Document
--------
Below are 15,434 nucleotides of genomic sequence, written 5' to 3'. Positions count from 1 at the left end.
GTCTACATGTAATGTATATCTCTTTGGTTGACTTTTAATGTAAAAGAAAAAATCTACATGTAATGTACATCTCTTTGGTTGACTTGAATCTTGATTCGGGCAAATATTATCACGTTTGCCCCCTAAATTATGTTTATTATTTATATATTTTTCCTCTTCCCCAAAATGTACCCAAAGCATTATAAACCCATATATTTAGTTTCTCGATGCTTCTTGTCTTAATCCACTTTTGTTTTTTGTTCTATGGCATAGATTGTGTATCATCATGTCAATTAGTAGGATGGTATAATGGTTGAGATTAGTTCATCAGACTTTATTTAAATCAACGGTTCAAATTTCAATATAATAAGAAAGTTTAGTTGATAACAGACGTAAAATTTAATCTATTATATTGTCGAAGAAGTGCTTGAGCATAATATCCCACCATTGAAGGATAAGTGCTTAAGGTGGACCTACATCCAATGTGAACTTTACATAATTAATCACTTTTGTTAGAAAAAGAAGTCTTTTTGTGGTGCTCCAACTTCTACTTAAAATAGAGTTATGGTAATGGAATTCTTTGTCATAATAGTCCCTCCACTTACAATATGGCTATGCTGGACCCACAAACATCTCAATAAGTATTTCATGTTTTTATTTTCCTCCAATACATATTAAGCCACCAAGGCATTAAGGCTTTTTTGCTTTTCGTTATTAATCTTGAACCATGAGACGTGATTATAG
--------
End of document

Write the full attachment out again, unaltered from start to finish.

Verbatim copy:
Below are 15,434 nucleotides of genomic sequence, written 5' to 3'. Positions count from 1 at the left end.
GTCTACATGTAATGTATATCTCTTTGGTTGACTTTTAATGTAAAAGAAAAAATCTACATGTAATGTACATCTCTTTGGTTGACTTGAATCTTGATTCGGGCAAATATTATCACGTTTGCCCCCTAAATTATGTTTATTATTTATATATTTTTCCTCTTCCCCAAAATGTACCCAAAGCATTATAAACCCATATATTTAGTTTCTCGATGCTTCTTGTCTTAATCCACTTTTGTTTTTTGTTCTATGGCATAGATTGTGTATCATCATGTCAATTAGTAGGATGGTATAATGGTTGAGATTAGTTCATCAGACTTTATTTAAATCAACGGTTCAAATTTCAATATAATAAGAAAGTTTAGTTGATAACAGACGTAAAATTTAATCTATTATATTGTCGAAGAAGTGCTTGAGCATAATATCCCACCATTGAAGGATAAGTGCTTAAGGTGGACCTACATCCAATGTGAACTTTACATAATTAATCACTTTTGTTAGAAAAAGAAGTCTTTTTGTGGTGCTCCAACTTCTACTTAAAATAGAGTTATGGTAATGGAATTCTTTGTCATAATAGTCCCTCCACTTACAATATGGCTATGCTGGACCCACAAACATCTCAATAAGTATTTCATGTTTTTATTTTCCTCCAATACATATTAAGCCACCAAGGCATTAAGGCTTTTTTGCTTTTCGTTATTAATCTTGAACCATGAGACGTGATTATAG